Who’s Better: Chris Bosh Or LaMarcus Aldridge?

02.01.12 6 years ago 22 Comments
Chris Bosh (photo. David Alvarez)

Chris Bosh (photo. David Alvarez)

No position in the NBA is as loaded as the power forward spot. True centers are dead. Two guards are top heavy. Small forwards all want to be two guards. And point guards that can actually run teams are outnumbered by athletes playing the spot. But look on almost every decent NBA roster, and you’ll find one of their best players is a power forward. Look at Pau Gasol. He’s been one of the 10 best players in the NBA for three years, and yet this season he might not even make the All-Star Game because there is so much competition.

But for a position so deep and different in talent, Chris Bosh and LaMarcus Aldridge are oddly similar: Jump shooting, finesse big men who have been criticized throughout their careers for not being assertive enough. This season, we’ve seen both at their best. Aldridge is having what looks like his first All-Star year (finally), while Bosh has become comfortable as the third wheel in Miami.

But who do you think is better: Bosh or Aldridge? We argue. You decide.

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No star player has had it harder than Chris Bosh, from the personal attacks to his time as the first option in a forgotten NBA city to the move to Miami. The whole argument about Bosh not being a “No. 1” franchise talent, it’s never made sense to me. In Toronto, he averaged at least 22 points a night for five straight years. He led that franchise to the playoffs twice; In his second career playoff series, he averaged 24 and nine. Can you win a title with Bosh as your best player? Probably not. But he’s closer than LaMarcus Aldridge.

I guess it depends on how you look at a No. 1 guy. If that top dog has to lead his team into contention for championships, then how many truly great players are there? In Toronto, Bosh played in five straight All-Star Games and led teams into the playoffs where the second-best players were T.J. Ford and Anthony Parker. Aldridge has never won a playoff series (and he’s played with much better talent than Bosh had in Toronto) and he’s never even made a single All-Star Game.

If you go by career numbers, Bosh averages more points (20 to 17.6), more rebounds (9.2 to 7.5), more dimes (2.1 to 1.7) and also shoots it at a higher percentage and blocks more shots. He’s done more individually and won more with less (At least in Toronto. He can’t complain now.).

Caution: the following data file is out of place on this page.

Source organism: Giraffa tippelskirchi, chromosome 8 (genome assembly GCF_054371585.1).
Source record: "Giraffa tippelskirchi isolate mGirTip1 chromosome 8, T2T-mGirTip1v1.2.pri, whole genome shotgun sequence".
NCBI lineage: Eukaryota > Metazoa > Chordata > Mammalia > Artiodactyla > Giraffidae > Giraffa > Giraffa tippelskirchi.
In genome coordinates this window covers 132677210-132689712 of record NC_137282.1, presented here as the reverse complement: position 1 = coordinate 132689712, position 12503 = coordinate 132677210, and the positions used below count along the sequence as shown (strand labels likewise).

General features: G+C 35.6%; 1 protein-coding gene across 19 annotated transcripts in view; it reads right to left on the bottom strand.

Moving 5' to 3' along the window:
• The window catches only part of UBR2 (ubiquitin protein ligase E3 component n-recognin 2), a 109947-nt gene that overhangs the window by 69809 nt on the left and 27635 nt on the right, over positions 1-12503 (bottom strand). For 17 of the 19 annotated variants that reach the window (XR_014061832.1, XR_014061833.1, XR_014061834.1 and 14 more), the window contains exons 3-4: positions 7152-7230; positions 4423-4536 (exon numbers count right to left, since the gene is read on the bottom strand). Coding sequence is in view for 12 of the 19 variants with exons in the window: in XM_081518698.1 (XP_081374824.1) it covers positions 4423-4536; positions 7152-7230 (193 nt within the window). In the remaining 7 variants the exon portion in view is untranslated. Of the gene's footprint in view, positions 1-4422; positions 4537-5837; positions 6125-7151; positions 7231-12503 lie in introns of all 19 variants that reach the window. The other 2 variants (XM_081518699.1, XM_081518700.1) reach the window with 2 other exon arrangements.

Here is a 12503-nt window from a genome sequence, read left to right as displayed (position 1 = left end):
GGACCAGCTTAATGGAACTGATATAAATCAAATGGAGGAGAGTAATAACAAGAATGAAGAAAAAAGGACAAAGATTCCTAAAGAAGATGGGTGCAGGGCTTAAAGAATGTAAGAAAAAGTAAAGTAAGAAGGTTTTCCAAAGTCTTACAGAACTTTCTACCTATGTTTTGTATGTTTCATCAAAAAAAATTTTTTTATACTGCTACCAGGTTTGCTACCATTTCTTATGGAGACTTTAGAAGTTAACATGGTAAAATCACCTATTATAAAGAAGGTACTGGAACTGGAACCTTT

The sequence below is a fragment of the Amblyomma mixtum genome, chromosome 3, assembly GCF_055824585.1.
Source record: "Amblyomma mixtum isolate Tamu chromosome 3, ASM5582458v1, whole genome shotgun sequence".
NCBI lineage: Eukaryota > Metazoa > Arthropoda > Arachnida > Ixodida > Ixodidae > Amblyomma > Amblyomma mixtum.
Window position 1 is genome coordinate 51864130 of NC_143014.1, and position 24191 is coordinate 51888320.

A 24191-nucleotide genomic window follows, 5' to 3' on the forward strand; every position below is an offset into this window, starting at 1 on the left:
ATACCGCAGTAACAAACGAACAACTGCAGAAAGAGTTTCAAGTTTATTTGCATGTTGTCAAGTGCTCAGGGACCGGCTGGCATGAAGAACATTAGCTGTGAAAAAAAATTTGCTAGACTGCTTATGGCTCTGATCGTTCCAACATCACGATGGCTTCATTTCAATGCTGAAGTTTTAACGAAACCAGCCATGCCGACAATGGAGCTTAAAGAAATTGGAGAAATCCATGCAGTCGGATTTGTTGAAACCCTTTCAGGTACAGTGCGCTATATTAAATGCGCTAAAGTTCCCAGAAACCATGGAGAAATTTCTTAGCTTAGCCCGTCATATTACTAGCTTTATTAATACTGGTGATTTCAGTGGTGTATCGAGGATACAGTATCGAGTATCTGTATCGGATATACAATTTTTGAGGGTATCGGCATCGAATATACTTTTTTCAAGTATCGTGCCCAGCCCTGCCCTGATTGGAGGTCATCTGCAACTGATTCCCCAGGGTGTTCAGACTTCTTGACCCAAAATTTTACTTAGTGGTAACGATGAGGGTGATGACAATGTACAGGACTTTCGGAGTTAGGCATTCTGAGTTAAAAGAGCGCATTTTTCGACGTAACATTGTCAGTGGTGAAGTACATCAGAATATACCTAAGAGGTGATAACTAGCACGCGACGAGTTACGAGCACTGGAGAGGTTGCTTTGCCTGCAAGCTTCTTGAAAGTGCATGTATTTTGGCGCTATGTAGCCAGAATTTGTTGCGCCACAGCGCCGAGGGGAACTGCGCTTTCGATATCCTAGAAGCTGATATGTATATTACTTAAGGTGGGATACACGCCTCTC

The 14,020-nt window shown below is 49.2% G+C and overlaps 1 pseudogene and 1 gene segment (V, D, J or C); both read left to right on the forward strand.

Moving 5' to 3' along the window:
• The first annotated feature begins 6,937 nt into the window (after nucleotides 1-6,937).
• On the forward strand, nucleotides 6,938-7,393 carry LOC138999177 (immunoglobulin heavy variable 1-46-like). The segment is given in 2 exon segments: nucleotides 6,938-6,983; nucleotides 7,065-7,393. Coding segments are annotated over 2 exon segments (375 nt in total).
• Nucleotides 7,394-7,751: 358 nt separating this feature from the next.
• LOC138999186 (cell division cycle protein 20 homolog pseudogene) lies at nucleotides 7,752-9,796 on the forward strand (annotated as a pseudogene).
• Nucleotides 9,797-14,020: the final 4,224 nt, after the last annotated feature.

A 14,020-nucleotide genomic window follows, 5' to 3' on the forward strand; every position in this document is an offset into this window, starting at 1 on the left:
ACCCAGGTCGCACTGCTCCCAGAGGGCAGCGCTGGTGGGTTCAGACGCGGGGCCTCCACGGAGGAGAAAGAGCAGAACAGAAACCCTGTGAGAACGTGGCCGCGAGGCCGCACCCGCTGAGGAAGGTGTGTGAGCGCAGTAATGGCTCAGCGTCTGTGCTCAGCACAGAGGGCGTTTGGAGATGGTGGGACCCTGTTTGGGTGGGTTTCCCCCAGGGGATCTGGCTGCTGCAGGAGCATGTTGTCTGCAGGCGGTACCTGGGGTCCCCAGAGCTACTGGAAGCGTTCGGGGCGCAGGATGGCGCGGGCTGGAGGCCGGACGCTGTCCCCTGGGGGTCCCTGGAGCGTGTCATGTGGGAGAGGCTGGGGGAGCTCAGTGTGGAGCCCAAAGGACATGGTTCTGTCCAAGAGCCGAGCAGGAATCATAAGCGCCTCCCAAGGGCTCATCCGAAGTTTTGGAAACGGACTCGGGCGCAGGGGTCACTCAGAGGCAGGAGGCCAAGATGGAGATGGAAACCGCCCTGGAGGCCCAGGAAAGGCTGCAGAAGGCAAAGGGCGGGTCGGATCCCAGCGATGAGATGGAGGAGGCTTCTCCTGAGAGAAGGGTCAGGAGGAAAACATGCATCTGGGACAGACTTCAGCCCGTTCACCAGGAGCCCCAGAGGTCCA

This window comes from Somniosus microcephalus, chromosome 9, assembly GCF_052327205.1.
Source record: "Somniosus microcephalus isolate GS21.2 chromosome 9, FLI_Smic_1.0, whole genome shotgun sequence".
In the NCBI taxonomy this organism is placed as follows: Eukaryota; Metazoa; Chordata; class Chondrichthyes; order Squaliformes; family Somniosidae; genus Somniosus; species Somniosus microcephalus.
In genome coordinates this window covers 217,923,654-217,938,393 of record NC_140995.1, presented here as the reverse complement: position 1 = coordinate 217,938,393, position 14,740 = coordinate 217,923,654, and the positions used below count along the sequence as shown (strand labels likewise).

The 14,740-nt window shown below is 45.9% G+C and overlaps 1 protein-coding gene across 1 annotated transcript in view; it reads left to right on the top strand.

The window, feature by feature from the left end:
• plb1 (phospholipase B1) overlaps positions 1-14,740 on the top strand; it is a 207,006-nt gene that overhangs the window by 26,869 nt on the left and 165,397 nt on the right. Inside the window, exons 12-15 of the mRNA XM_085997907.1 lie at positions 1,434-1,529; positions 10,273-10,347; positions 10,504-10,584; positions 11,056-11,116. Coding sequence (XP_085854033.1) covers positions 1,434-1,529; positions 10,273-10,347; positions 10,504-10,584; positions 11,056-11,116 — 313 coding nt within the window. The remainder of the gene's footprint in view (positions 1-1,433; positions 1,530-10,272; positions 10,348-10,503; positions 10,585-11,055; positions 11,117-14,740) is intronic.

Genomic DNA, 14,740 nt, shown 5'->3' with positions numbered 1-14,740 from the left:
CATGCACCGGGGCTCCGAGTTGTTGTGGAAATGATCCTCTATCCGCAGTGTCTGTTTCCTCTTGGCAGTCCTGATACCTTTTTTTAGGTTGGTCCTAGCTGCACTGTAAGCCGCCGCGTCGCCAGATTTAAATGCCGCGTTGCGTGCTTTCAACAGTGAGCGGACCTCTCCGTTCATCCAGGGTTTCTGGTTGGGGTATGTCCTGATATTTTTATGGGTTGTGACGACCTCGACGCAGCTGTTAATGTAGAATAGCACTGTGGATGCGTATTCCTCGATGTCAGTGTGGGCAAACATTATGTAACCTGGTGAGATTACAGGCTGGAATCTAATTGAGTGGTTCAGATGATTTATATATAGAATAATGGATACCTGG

Even this season, while Aldridge has the better numbers, Bosh is averaging 20.7 points on 53 percent shooting as a No. 3 option. And I can guarantee LMA would not put up those numbers if these two switched teams. Bosh gets criticized for being soft or unaggressive, but Aldridge is arguably even worse. Sometimes he spends entire games drifting around the 17-foot arc, shooting nothing but standstill jumpers.

You might not like Bosh, but you have to respect his attitude. Who else would confront someone like Skip Bayless, and sit there and take the dude calling him out, calling him a woman on ESPN? In the playoffs last season, every time Bosh had a subpar night, he redeemed himself in the next game. After playing horribly in Game 3 in the semis against Boston, Bosh went for 20 and 12 the following game, hitting some of the biggest shots in the fourth quarter that basically killed the C’s season. After taking all of eight shots in Game 2 against Chicago, Bosh erupted for 34 points the following game (on 13-for-18 shooting). Miami might’ve blown the Finals, but while Dwyane Wade was surprisingly off and LeBron completely silent, Bosh came through with big shots down the stretch in nearly every game.

Who was perhaps Miami’s most consistent player in last season’s playoffs? Bosh. Who made the most with the least? Bosh.

Everyone loves to make fun of Bosh and say he could never lead a team on his own. But honestly, what has Aldridge done? Even this year with one of the most talented teams in the NBA, LMA has Portland at 12-9, probably one of the largest disappointments in the whole league. His numbers (22.6 points, 8.8 rebounds a night) aren’t much better than Bosh’s, despite being No. 2 (behind Blake Griffin) among all power forwards in usage rate (25.3). The last time Bosh got the ball as often as Aldridge, he only averaged 24 and 11. Call me when LMA reaches those numbers.

There’s a difference between what you do, and what you can do. Aldridge has everything he needs to meet individual expectations: an alpha dog role, a team of talented co-stars and a system that is predicated on getting him the ball in scoring positions as often as possible. Bosh plays with the two best players in the world, and often has to resort to leftovers, the pup in the region’s most dominant wolf pack.

Perception becomes reality. Roles can define who you are. In his case, it’s quite obvious Bosh is the one being asked to hold back. But that doesn’t mean he can’t do more.

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